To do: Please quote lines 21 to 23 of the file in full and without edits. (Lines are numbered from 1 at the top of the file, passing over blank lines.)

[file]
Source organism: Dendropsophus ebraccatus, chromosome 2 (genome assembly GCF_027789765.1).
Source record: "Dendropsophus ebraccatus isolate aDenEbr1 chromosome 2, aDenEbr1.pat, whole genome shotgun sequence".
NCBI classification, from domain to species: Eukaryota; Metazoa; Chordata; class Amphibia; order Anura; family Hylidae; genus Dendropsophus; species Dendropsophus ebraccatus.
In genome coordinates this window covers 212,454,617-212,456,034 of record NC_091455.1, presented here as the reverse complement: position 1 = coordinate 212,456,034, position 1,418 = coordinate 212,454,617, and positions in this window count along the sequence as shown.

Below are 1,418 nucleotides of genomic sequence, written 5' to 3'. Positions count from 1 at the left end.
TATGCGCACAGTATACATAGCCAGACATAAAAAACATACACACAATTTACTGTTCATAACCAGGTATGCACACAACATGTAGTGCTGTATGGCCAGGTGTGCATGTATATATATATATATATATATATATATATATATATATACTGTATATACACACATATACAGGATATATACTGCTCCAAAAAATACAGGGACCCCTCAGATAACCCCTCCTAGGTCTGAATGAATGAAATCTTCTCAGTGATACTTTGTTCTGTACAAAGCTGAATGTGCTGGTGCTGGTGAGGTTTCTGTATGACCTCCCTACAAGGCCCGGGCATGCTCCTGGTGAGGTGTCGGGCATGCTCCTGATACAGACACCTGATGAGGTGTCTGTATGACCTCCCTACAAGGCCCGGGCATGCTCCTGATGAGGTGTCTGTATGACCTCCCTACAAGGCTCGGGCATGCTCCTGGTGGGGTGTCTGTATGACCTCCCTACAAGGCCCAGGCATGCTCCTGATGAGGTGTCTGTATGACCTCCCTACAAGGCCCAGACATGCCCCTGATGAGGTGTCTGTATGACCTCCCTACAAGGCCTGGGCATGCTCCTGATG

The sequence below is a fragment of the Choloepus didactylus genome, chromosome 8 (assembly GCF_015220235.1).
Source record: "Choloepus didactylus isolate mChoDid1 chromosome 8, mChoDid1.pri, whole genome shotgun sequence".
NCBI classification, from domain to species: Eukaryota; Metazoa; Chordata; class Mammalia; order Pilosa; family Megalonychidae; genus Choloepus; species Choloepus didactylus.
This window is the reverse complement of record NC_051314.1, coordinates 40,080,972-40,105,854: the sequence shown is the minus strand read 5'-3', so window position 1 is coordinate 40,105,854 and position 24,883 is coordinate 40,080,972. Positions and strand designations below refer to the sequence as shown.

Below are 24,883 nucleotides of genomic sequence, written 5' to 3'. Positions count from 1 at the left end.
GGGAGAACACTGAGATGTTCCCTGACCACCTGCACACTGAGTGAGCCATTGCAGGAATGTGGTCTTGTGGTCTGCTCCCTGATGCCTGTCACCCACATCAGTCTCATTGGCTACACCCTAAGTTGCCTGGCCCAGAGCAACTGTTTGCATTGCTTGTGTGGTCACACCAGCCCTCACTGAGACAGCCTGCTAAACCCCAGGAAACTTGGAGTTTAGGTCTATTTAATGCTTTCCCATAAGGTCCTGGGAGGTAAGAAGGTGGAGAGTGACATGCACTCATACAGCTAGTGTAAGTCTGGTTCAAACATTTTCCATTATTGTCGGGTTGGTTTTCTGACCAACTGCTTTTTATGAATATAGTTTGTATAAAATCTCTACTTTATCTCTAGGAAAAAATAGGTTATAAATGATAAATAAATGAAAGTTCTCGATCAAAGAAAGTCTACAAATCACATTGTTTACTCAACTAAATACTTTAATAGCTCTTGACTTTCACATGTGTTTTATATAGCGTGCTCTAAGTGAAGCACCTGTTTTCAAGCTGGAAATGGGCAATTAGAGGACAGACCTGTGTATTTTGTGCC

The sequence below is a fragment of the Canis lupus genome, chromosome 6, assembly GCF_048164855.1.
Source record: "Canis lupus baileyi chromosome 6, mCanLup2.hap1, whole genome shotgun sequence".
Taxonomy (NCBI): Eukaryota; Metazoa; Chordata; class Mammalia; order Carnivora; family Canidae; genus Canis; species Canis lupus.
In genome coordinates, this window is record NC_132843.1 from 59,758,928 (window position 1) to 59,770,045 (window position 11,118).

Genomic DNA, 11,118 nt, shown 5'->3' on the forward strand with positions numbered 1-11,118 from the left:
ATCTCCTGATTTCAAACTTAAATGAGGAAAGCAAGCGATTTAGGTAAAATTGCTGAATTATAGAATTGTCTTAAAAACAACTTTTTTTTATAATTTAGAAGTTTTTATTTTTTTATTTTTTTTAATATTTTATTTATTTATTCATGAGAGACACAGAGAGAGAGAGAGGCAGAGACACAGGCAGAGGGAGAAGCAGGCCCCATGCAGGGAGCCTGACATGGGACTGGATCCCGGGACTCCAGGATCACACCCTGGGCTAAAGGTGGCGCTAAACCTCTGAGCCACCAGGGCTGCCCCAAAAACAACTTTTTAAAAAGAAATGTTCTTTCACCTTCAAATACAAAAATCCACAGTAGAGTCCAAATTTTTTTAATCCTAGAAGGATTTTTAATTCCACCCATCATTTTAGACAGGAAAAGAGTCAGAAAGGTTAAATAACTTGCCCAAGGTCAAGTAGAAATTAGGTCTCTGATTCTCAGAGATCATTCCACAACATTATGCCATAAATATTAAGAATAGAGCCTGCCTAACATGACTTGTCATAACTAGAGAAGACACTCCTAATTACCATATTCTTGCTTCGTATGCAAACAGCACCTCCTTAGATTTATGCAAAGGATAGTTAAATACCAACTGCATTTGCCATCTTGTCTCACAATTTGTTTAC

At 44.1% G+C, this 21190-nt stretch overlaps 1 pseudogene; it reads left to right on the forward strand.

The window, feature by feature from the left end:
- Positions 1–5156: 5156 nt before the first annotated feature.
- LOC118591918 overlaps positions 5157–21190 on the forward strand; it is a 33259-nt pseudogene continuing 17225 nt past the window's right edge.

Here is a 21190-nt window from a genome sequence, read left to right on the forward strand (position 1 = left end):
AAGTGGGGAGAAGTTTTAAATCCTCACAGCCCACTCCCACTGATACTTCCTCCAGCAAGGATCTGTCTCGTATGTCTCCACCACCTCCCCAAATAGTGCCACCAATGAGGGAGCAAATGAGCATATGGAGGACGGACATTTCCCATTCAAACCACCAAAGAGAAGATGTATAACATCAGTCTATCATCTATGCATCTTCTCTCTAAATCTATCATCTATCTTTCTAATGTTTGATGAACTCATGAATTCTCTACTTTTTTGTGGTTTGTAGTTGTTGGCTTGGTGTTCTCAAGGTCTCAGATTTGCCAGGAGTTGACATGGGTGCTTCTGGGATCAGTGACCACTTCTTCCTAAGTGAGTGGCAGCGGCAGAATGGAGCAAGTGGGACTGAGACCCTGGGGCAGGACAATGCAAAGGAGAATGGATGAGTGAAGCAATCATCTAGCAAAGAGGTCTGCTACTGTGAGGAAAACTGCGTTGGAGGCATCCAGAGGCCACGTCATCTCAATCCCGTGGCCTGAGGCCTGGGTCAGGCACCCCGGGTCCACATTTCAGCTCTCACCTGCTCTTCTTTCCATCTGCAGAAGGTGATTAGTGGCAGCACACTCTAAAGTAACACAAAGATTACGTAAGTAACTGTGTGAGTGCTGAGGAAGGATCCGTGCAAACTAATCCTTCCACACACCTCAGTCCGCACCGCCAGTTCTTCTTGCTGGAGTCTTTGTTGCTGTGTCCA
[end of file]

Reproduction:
- Positions 1–5156: 5156 nt before the first annotated feature.
- LOC118591918 overlaps positions 5157–21190 on the forward strand; it is a 33259-nt pseudogene continuing 17225 nt past the window's right edge.

Here is a 21190-nt window from a genome sequence, read left to right on the forward strand (position 1 = left end):